Today’s consumers want it all – freedom to research purchases using any device (66 percent), the ability to visit stores if the internet doesn’t meet their needs (49 percent), and personalised advertising offers (26 percent) – all as part of a seamless, integrated experience.
Businesses recognise these rising demands; globally, almost two-fifths (34 percent) plan to adopt an omnichannel model in the next year. Yet meeting this goal can be challenging. Ensuring consistency, convenience, and relevance requires a comprehensive view of individual journeys: insight that isn’t easy to obtain when shopping activity is highly fragmented.
With CX rivalling price and product as a factor that matters most to customers, it’s crucial for retailers to understand the always-connected consumer by adjusting their measurement approach.
The troubled status quo
Most retailers are already striving to keep up with convoluted consumer journeys: using siloed, channel-specific tools and metrics to assess the impact of online and offline marketing efforts. And these silos are only getting deeper, especially when cookies are becoming less effective, privacy regulations are imposing stricter requirements on data, and walled gardens are preventing meaningful insights into the consumer journey altogether.
As a result, retail marketers are left with fragments of insight they must attempt to piece together, making it increasingly difficult to gain a complete view of how individuals connect with their brand across touchpoints. Little wonder only seven percent of firms have successfully implemented an omnichannel approach. Clearly, measurement must evolve to match modern consumer habits. If marketers want a precise picture of where purchase paths flow, how their initiatives perform and what form strategy should take, they need the right measurement solutions at their disposal.
Making the right measurement choice
Modern marketing measurement approaches can pave the way to better customer engagement; giving retailers the means to analyse interactions across every channel and device, evaluate the impact of each touchpoint on sales, and power smarter future decisions. But different measurement models serve different needs, which means retail marketers must select the approach that matches their data, channels and goals.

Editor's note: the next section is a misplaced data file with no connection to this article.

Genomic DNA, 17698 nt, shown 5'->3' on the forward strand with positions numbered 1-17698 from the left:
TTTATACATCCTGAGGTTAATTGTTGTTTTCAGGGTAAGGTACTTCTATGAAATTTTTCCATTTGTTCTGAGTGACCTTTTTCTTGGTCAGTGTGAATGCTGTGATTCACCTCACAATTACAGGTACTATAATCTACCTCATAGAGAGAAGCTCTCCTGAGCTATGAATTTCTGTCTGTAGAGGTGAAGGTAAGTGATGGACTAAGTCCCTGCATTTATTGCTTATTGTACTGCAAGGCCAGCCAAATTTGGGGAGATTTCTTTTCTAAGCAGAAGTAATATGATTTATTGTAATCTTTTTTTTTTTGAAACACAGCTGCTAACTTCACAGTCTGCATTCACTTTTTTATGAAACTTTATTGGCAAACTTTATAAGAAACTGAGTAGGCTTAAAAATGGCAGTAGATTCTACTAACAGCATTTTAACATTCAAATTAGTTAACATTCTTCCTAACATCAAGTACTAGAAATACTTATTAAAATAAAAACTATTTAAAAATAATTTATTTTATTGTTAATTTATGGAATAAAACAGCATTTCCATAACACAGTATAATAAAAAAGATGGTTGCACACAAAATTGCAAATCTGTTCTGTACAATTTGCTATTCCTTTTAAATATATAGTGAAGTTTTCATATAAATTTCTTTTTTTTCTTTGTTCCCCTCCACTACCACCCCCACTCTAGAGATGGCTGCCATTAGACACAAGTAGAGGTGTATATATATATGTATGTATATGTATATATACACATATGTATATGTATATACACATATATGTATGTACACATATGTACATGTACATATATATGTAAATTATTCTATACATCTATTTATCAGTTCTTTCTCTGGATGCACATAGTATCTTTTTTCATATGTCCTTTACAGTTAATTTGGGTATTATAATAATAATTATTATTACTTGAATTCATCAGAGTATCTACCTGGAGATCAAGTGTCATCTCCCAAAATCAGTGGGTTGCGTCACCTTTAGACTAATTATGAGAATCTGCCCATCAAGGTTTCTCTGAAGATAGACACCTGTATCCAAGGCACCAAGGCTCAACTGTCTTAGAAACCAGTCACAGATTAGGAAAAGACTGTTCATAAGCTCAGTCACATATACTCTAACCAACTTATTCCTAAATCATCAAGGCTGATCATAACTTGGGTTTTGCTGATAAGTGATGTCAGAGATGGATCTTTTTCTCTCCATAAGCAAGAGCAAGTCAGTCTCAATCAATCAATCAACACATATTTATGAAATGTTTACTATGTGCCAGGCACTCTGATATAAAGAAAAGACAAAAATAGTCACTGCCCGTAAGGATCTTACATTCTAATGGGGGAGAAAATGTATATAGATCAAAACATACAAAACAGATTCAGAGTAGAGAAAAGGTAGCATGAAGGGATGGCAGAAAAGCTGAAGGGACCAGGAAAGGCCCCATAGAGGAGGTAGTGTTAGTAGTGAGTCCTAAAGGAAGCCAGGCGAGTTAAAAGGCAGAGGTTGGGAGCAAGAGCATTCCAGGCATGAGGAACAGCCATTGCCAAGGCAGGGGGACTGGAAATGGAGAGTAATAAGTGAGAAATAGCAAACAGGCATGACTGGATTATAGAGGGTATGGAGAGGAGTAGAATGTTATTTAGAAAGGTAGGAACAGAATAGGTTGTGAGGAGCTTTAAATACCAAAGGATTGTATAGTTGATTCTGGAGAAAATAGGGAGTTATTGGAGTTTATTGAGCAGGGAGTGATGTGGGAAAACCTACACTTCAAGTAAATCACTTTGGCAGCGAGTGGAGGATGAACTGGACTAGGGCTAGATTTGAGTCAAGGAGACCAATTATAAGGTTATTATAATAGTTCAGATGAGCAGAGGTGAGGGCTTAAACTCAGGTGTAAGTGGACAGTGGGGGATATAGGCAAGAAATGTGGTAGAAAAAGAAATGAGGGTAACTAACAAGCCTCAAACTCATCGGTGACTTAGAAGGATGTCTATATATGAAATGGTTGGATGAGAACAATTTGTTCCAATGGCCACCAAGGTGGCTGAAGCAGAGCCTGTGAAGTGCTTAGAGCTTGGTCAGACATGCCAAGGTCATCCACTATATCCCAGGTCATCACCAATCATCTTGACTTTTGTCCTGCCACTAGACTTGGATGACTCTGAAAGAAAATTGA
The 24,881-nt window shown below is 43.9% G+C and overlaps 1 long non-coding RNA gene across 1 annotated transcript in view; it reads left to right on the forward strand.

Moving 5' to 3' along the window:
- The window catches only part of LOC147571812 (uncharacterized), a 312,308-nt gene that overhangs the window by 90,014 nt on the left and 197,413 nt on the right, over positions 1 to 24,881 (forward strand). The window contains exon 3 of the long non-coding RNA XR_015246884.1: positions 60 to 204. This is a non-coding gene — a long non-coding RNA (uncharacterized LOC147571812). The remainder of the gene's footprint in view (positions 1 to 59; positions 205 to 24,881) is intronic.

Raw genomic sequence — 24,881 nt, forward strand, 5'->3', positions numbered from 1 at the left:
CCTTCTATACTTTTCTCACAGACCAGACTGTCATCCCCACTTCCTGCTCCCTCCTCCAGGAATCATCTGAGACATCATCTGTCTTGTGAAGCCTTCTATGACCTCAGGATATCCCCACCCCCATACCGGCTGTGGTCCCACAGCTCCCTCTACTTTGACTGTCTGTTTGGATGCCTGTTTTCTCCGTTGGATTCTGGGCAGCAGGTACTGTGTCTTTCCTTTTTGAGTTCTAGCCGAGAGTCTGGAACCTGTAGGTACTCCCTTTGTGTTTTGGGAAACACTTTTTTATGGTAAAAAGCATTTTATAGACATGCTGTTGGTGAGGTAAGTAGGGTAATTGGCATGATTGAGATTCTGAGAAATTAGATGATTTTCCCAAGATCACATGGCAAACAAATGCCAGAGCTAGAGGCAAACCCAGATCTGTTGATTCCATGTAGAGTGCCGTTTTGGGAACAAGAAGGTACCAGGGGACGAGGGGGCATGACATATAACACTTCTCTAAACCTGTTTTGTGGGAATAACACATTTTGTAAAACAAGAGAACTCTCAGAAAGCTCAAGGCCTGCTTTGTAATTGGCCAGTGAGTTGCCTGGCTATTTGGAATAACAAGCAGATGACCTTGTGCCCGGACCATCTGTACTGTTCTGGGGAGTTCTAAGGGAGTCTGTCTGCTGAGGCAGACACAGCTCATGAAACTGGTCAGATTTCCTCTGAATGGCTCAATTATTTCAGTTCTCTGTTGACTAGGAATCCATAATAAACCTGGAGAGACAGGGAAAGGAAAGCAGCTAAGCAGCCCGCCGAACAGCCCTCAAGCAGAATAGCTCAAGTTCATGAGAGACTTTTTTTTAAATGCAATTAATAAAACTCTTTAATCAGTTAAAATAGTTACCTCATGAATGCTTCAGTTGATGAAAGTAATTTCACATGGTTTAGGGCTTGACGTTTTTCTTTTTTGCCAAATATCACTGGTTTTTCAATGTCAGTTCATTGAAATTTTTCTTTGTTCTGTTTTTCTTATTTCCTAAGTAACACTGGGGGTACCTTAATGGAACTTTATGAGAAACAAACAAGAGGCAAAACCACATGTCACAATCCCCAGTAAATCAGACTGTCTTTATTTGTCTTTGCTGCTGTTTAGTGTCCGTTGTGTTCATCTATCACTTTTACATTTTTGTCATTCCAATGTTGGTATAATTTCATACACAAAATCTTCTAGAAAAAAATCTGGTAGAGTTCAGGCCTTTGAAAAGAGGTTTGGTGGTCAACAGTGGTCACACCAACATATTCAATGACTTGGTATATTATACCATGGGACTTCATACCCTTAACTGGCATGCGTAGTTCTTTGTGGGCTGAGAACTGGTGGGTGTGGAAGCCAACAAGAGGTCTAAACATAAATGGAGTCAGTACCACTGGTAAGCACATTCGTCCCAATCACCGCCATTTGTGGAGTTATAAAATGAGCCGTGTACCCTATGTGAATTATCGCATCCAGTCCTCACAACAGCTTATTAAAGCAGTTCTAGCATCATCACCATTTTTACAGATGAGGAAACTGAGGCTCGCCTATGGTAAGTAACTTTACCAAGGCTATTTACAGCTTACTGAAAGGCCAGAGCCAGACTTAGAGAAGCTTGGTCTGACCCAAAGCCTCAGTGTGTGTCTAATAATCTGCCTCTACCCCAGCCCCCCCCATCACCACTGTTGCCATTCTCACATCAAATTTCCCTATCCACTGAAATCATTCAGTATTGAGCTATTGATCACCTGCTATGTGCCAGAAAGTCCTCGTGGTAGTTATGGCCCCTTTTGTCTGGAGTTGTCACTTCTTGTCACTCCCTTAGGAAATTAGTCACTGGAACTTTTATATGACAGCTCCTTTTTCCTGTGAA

For example, marketing mix modelling harnesses summary level data to provide a holistic understanding of what’s driving sales, including online, offline and external factors that can affect product demand. It looks at the historical relationships between marketing spend and business results, and is most valuable for retailers who want to inform their strategic and periodic planning on an annual, half-yearly, or quarterly basis.
In contrast, methods such as multi-touch attribution offer more frequent, granular analysis. Leveraging household and person-level data from addressable channels, it measures the influence that each touchpoint – from ad creatives and offers to placement, keyword, recency and so forth – has on consumer actions in near real-time. For retailers looking to make tactical optimisations to live campaigns, multi-touch attribution is likely to be the best option.
Comprehensive media coverage matters
It goes without saying that marketing measurement relies on a steady and comprehensive supply of data. The more complete the coverage, the more accurate the analysis will be. But amid the growing emphasis on data security, media coverage gaps are increasingly common.
Measurement providers must therefore be chosen as carefully as the models, and maximum coverage should be a top priority. Finding a partner that has strong relationships with large media platforms, ways to track data despite cookie limitations, and methods to cross-check the accuracy of data sources is key for getting as much visibility into the omni-channel consumer journey as possible. Only then can retailers dissect the complex web of factors that affect consumer decisions and make smarter, more impactful decisions.
The value of preparation
One final and often overlooked aspect of successful measurement is preparing for the future. In the wake of the General Data Protection Regulation (GDPR) and an increasing focus on digital security, the utility of cookies has significantly diminished – and with the e-Privacy Regulation (ePR) due to be enforced in 2020, its value is only set to fade further.
This makes it critical to choose a provider with the resources and ability to adjust to the ever-changing marketing landscape. Declaring intent to plan for a cookie-less world isn’t enough; providers should also be proactively demonstrating their commitment to future proofing marketers’ measurement success.
As consumer preferences for multichannel shopping grow, it’s becoming increasingly difficult for retailers to make sense of the fragmented data they leave behind and understand true marketing effectiveness. Instead of siloed tools that are at odds with the needs of always-connected consumers, retail marketers need a modern measurement approach so they can drive performance to the maximum and put their marketing investment where it matters most to their businesses.